Franchitti mourning loss of friend and countryman McRae
The death of former World Rally Champion Colin McRae and three passengers in a helicopter crash hit close to home for IndyCar Series champ Dario Franchitti. A helicopter pilot himself, Franchitti counted countryman McRae a close friend, writes John Oreovicz.
The death of former World Rally Champion Colin McRae in a Sept. 15 helicopter crash shocked the entire motorsports world. But it hit particularly close to home for Dario Franchitti.
Like McRae, the recently crowned IndyCar Series champion hails from Scotland, and Franchitti credits his countryman for sparking his own interest in aviation. Dario often pilots his own helicopter to races from his U.S. base near Nashville, Tenn.
"Colin was really a good friend of mine and I'd say he was the main reason I got into flying helicopters," Franchitti said. "After flying around with him and [motorcycle racing great] Mick Doohan, that's when I realized what a cool method of travel it was. I wanted to look at a property in Scotland a few years ago and it was way, way out there -- almost on an island. I phoned up Colin and asked him to take me out there, so we took off and got up there and I thought it was the coolest thing.
"I'm pretty devastated and have been since I found out on Saturday," he added. "It's very difficult to even talk about because it's hard just to get past the sadness of the whole thing. The fact that his son Johnny was with him, as well as a couple of his friends, makes it even more tragic."
McRae's private craft crashed and burst into flames near Lanark, Scotland, approximately 200 yards from his residence at Jerviswood.
Preliminary reports suggest that a mechanical failure caused the accident that killed all four passengers aboard the Eurocopter AS-350 B2 Squirrel.
"I definitely don't see it being pilot error," Franchitti said. "He was in and out of that site so often -- once or twice a day normally. Colin used his helicopter the way most people use cars, and he knew his property like the back of his hand.
"I've flown with some good pilots, including the Eurocopter test pilots and instructors, and I would put him right up there with them in terms of the sheer feel for flying a helicopter."
The most successful member of a rallying family, Colin McRae was the youngest driver to win the WRC when he took the laurels at age 27 while driving for Subaru in 1995. He finished second in the championship three times and won a total of 25 international rallies, the last coming in the 2002 Safari Rally. That puts him fourth on the all-time list behind Sebastien Loeb, Marcus Gronholm and Carlos Sainz.
McRae hadn't had a full-time ride in the WRC since 2003, but he maintained his fame and fortune through his popular line of Colin McRae Rally video games. He also gained notoriety in America via appearances in rally competitions in the two most recent X Games, including a spectacular roll on the way to second place in 2006.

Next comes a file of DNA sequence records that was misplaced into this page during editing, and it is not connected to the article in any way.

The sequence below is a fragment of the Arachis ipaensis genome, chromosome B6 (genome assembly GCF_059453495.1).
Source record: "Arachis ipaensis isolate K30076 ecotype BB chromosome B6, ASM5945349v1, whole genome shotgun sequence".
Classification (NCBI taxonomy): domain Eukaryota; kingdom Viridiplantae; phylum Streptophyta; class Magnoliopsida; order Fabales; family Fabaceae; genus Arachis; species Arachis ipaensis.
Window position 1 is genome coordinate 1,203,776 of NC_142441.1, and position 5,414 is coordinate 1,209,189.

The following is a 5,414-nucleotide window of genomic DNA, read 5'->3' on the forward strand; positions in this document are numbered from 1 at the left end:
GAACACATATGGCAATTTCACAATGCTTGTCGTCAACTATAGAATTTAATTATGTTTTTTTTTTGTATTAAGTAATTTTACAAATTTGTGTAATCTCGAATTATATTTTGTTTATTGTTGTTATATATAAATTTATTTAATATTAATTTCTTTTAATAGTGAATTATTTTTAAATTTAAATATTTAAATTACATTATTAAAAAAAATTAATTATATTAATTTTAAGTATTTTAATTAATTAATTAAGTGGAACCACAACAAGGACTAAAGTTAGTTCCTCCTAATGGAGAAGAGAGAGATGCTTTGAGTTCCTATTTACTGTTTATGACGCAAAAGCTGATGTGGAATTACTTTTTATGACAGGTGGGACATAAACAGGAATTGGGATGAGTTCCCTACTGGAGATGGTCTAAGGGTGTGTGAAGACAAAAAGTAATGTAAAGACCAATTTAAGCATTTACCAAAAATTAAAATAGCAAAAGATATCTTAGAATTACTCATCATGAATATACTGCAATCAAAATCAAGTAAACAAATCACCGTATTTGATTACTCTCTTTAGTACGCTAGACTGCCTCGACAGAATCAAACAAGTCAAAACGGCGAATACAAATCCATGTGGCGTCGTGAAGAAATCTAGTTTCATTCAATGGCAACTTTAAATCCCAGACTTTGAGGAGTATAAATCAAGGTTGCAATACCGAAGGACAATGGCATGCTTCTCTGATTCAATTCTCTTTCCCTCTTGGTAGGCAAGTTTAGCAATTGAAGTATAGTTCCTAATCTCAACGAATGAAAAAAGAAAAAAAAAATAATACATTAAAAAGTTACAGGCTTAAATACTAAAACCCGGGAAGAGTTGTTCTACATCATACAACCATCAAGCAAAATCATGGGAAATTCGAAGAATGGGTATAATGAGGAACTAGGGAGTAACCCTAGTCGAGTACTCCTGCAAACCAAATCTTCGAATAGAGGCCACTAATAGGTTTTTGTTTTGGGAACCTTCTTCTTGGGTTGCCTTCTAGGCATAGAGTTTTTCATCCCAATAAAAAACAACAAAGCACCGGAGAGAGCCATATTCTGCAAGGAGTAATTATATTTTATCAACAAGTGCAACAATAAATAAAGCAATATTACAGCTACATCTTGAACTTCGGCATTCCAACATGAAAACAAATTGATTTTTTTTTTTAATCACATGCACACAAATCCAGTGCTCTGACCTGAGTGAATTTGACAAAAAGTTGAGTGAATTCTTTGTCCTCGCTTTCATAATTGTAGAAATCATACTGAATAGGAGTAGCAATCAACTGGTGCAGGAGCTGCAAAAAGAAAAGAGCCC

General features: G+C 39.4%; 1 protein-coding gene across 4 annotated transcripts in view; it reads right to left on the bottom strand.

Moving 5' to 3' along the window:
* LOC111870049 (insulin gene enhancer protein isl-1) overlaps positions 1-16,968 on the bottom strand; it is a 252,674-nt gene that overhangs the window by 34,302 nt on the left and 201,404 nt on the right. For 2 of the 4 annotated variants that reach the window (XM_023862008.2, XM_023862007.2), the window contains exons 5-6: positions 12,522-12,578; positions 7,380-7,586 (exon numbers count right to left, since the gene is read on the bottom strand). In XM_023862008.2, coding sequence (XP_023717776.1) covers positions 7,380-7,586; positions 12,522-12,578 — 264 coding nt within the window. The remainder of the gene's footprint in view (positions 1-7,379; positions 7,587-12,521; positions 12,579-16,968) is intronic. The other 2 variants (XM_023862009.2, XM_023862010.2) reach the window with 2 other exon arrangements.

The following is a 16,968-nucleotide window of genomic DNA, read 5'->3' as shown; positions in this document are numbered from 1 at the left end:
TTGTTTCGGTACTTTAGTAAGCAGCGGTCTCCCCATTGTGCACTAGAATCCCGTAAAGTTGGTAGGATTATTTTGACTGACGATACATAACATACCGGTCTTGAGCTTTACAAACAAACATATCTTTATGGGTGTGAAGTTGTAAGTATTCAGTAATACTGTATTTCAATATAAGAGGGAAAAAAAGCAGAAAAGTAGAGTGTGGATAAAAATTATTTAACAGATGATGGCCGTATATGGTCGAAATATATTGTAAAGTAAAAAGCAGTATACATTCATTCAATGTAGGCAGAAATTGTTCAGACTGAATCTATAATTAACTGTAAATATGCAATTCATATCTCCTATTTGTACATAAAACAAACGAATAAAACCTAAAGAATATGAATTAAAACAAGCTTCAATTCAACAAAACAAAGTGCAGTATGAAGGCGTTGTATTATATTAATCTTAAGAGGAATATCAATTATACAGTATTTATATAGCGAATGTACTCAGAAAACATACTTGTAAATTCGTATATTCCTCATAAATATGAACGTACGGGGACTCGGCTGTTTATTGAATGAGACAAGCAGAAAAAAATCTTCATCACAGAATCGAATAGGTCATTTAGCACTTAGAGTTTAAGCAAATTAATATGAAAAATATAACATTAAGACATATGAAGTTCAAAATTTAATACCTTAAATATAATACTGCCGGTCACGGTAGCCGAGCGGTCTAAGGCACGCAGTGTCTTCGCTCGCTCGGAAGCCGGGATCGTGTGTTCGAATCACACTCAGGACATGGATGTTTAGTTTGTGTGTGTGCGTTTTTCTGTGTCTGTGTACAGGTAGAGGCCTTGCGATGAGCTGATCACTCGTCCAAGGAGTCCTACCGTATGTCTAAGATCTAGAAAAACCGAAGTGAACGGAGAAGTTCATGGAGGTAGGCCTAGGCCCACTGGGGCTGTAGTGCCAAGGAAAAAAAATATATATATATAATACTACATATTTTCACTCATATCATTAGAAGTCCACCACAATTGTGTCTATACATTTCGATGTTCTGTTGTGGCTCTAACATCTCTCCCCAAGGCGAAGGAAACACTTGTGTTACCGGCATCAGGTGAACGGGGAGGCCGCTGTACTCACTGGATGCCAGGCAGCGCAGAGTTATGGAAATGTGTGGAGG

"He lived life," Franchitti said. "He was always doing something, and he was always flat-out on it. You could see that in the way he drove his rally car, the way he would pitch the thing in sideways. He was always spectacular, where nowadays most people drive those things like road cars.
"I always thought he was bulletproof; he came out of some scrapes in a rally car and motorbikes and he was a real-life action man. That's why this is so shocking."
Franchitti is the latest in a long line of motorsports personalities who took up piloting helicopters for business and pleasure. Other notables include the late Gilles Villeneuve and former NASCAR star Davey Allison, who was killed when his helicopter spun out of control and crashed at Talladega Superspeedway in July 1993. The National Transportation Safety Board concluded Allison's crash was due to pilot error.
Franchitti said the best aspect of traveling by helicopter is the sheer convenience.
"You can pretty much land wherever you want and go places you could never get to otherwise," he said. "You can land at the house or if you've got a friend with some land, you can go straight to their place. I've gone to some pretty fun places where I've been able to just sit 'er down to have a look around.
"The whole thing was for me to fly on my own," he continued. "To get a plane would work for business -- just sit in the back and let someone else fly it. But for me, it's more for fun than as a business tool, really."
Incredibly, David Richards, who managed the Subaru Rally effort during McRae's tenure with the team, walked away from another helicopter crash in England on Sunday. Richards had just returned from the Belgian Grand Prix when his craft suffered a mechanical problem immediately prior to its scheduled landing.
"That's very strange and kind of spooky, the fact that DR [Richards] had a failure flying home, as well," Franchitti said. "It definitely makes you think about it, for sure. The other side of things is the amount of hours flown in helicopters every day. It's a safe form of transport, even if it doesn't seem that way right now after what happened with Colin."
Franchitti said that the death of his friend will not detract from his joy of piloting helicopters, adding that he is an extremely careful pilot.
"I look at the weather, and if it's not good, I won't fly," he said. "I'd rather jump in the car, even if it takes three times longer. I don't need to get anywhere that badly. I don't feel the need to take any chances in the helicopter. Mick Doohan is one of the craziest guys ever on a bike but he's very careful when he's flying. And so was Colin.
"There is always a risk involved," he added. "I try not to get out of my depth and I always take a cautious approach. I don't try to scare anybody. I'm happy at the end of the flight if my passengers are happy."
John Oreovicz covers open-wheel racing for National Speed Sport News and ESPN.com.
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